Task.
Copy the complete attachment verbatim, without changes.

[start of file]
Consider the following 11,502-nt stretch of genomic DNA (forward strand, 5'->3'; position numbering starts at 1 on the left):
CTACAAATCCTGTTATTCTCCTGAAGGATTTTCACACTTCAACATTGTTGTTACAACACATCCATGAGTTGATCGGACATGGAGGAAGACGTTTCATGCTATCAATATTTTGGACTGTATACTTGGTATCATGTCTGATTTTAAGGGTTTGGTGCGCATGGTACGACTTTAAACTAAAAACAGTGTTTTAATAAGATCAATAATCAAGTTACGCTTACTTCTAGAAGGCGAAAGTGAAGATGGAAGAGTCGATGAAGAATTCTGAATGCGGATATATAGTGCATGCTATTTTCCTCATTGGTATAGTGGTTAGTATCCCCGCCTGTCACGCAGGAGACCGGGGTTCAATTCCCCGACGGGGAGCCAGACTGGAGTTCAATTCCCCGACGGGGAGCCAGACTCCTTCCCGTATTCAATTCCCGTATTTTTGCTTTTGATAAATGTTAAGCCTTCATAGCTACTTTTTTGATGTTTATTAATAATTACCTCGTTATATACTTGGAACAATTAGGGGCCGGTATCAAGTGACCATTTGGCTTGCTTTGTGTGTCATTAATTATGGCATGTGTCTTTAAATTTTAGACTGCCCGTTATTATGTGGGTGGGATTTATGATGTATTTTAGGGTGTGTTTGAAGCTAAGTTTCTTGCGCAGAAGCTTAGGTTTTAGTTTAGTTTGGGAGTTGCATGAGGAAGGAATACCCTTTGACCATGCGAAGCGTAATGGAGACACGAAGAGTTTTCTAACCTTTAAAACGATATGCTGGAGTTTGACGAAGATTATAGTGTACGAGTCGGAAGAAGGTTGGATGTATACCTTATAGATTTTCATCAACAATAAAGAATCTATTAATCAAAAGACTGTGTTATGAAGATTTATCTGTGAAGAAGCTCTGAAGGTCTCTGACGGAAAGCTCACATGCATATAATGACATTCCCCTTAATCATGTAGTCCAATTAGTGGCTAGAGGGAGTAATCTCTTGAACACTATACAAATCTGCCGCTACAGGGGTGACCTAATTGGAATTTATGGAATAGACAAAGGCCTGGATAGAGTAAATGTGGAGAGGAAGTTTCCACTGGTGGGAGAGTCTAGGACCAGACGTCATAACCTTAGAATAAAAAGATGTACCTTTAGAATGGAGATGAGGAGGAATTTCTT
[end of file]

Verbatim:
Consider the following 11,502-nt stretch of genomic DNA (forward strand, 5'->3'; position numbering starts at 1 on the left):
CTACAAATCCTGTTATTCTCCTGAAGGATTTTCACACTTCAACATTGTTGTTACAACACATCCATGAGTTGATCGGACATGGAGGAAGACGTTTCATGCTATCAATATTTTGGACTGTATACTTGGTATCATGTCTGATTTTAAGGGTTTGGTGCGCATGGTACGACTTTAAACTAAAAACAGTGTTTTAATAAGATCAATAATCAAGTTACGCTTACTTCTAGAAGGCGAAAGTGAAGATGGAAGAGTCGATGAAGAATTCTGAATGCGGATATATAGTGCATGCTATTTTCCTCATTGGTATAGTGGTTAGTATCCCCGCCTGTCACGCAGGAGACCGGGGTTCAATTCCCCGACGGGGAGCCAGACTGGAGTTCAATTCCCCGACGGGGAGCCAGACTCCTTCCCGTATTCAATTCCCGTATTTTTGCTTTTGATAAATGTTAAGCCTTCATAGCTACTTTTTTGATGTTTATTAATAATTACCTCGTTATATACTTGGAACAATTAGGGGCCGGTATCAAGTGACCATTTGGCTTGCTTTGTGTGTCATTAATTATGGCATGTGTCTTTAAATTTTAGACTGCCCGTTATTATGTGGGTGGGATTTATGATGTATTTTAGGGTGTGTTTGAAGCTAAGTTTCTTGCGCAGAAGCTTAGGTTTTAGTTTAGTTTGGGAGTTGCATGAGGAAGGAATACCCTTTGACCATGCGAAGCGTAATGGAGACACGAAGAGTTTTCTAACCTTTAAAACGATATGCTGGAGTTTGACGAAGATTATAGTGTACGAGTCGGAAGAAGGTTGGATGTATACCTTATAGATTTTCATCAACAATAAAGAATCTATTAATCAAAAGACTGTGTTATGAAGATTTATCTGTGAAGAAGCTCTGAAGGTCTCTGACGGAAAGCTCACATGCATATAATGACATTCCCCTTAATCATGTAGTCCAATTAGTGGCTAGAGGGAGTAATCTCTTGAACACTATACAAATCTGCCGCTACAGGGGTGACCTAATTGGAATTTATGGAATAGACAAAGGCCTGGATAGAGTAAATGTGGAGAGGAAGTTTCCACTGGTGGGAGAGTCTAGGACCAGACGTCATAACCTTAGAATAAAAAGATGTACCTTTAGAATGGAGATGAGGAGGAATTTCTT